I hope to see all Alberta Chapter members and followers attend the 18th annual Alberta Sustainable Building Symposium on May 5 to hear from David Pogue, Global Director of Corporate Responsibility for CBRE as he talks about Driving success in green real estate and the occupant experience as well as Michael Deane, LEED Fellow & Chief Sustainability Officer for Turner Construction as he talks about The builder's role in achieving sustainable success. Of course, the day also includes case studies and in-depth examinations of everything from building motivations to evaluation.

Keep up the effort for Alberta and our collective goal to achieve high-performing, healthy green buildings, homes and communities throughout Alberta.

 

Tanya Doran
Executive Director

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2014: a landmark year for the Alberta Chapter - CaGBC

Take a bow, each of you associated with Alberta's sustainable building community! You and your organizations helped us achieve a red letter year of building sustainability in 2014.

The numbers tell the story — of hard work, dedication, enthusiasm and success!

LEED

  • 83 LEED projects were certified in Alberta in 2014 — a 6.5% increase over 2013.  For the first time ever, Alberta certified more than 1 million square metres (1,216,909 m2, to be exact) in a calendar year!   That represents a 70% increase over 2013!
  • 85 new projects were registered with LEED —nearly 1.4 million m2, or the equivalent size of about 873 NHL-sized ice surfaces! (*Hint: One of these new projects may well be a new NHL arena. Learn more here).
  • 281 projects overall are certified in Alberta – approximately 5.2 million m2 or 18% of the total certified projects in Canada.
In 2014, Alberta claimed #2 ranking in North America for feet of LEED certified space per resident. We achieved 3.18 ft.2 of LEED certified space for each Albertan.

Professional development and education

  • The 17th annual Alberta Sustainable Building Symposium attracted about 200 attendees and offered 11 hours of credential maintenance hours for LEED professionals.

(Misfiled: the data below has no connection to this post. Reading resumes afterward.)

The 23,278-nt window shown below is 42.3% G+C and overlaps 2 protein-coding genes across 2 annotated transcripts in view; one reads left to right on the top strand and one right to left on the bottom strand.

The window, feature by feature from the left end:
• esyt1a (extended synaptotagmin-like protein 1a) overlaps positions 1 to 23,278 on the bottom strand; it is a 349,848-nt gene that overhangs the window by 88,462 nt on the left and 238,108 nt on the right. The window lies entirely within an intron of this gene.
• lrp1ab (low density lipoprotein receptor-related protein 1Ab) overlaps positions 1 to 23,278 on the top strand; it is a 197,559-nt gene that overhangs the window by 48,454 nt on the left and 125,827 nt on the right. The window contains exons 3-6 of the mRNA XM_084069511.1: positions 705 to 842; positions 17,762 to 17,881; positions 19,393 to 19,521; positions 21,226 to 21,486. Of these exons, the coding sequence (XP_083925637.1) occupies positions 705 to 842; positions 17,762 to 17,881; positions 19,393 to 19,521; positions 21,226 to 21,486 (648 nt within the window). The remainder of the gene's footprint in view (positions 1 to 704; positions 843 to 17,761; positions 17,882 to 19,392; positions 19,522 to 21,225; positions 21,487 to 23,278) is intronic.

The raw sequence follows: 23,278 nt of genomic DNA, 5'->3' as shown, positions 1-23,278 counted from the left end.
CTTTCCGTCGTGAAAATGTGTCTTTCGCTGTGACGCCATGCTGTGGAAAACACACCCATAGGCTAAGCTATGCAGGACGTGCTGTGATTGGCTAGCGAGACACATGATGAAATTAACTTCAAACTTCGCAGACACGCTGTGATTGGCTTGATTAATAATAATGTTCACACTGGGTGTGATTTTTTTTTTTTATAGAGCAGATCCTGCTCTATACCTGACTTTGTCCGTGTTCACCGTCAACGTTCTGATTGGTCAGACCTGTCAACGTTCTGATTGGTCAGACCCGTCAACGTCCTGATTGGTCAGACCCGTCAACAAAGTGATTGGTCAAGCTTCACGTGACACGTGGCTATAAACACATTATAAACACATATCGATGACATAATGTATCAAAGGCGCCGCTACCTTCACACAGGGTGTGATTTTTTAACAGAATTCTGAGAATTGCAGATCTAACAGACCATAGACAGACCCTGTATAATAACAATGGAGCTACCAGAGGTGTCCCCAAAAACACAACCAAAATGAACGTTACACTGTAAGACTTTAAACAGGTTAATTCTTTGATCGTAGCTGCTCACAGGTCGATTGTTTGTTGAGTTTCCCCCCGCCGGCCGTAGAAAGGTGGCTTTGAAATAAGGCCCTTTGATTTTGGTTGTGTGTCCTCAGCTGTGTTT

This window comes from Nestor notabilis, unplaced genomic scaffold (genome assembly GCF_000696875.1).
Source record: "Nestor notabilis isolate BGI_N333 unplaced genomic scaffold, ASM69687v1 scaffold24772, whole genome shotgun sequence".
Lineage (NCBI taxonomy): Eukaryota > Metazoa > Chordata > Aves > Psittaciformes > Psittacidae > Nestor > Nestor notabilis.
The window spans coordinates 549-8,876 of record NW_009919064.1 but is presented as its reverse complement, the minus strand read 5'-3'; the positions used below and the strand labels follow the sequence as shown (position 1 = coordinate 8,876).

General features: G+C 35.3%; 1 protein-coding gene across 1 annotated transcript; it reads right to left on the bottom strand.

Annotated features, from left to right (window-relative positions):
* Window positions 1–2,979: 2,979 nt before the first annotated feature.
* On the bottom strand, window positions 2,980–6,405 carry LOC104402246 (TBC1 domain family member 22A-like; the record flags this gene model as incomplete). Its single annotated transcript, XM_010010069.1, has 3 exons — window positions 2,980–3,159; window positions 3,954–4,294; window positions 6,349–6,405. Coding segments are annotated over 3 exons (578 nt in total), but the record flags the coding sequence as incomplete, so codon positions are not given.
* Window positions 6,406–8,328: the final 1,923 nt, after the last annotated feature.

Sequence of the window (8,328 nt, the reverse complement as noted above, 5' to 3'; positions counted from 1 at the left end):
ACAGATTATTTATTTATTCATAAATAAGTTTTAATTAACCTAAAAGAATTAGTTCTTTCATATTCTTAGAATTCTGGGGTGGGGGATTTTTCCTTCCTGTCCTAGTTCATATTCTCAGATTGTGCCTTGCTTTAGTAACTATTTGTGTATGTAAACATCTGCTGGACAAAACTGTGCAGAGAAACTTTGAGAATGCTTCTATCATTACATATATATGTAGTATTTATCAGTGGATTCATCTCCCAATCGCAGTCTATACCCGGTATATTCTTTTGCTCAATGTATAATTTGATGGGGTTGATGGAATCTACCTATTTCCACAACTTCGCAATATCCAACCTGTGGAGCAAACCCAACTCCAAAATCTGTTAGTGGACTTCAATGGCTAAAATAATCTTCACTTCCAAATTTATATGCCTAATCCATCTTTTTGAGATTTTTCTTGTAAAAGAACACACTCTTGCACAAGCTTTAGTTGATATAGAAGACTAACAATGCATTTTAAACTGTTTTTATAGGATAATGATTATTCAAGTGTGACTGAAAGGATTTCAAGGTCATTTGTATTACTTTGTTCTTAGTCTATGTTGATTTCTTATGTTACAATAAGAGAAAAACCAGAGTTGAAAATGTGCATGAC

• Over 27 education programs and events were offered in Calgary, Edmonton and Fort McMurray.
  • Training reached over 618 green building professionals and students who gained more than 3,000 hours of green building knowledge.
  • The Build Green with LEED higher education program reached 156 full-time students and totalled over 5,600 hours of green building education.
  • Currently two Alberta post-secondary institutions offer the Build Green with LEED program as either continuing education or as a curriculum program requirement.

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Alberta Sustainable Building Symposium program announced

The 18th annual Alberta Sustainable Building Symposium (ASBS) is set to offer another thought-provoking, stimulating day of updates and explorations on Tuesday, May 5 to Alberta's sustainable building community.

Keynote speaker Michael Deane, LEED Fellow and Chief Sustainability Officer with Turner Construction will set the tone with his presentation, "The builder's role in achieving sustainable success." Turner Construction is the largest general builder in the U.S. and was named the #1 Green Contractor by Engineering News Record from 2007 to 2012. As of September 2013 Turner had 327 LEED certified projects and 279 LEED registered projects completed or under way totaling more than 115 million square feet and valued at more than $33 billion.

Second keynote David Pogue will close the day with his discussion of "Driving success in green real estate." David is Global Director of Corporate Responsibility with CBRE.

Throughout the day are the breakout sessions that highlight practical aspects of projects from our own region, offering approaches, updates, results and opportunity for discussion for the architects, engineers, builders, building owners and operators, planners, green product suppliers and policy makers attending the day.

Check  out the full program details.

The Symposium is eligible for GBCI hours and continuing education credits for most professional organizations.

Register now for Alberta's premier green building event.

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Alberta Chapter - CaGBC Call for Nominations

Nominations are open for three Directors to serve on the Alberta Chapter - CaGBC Board of Directors.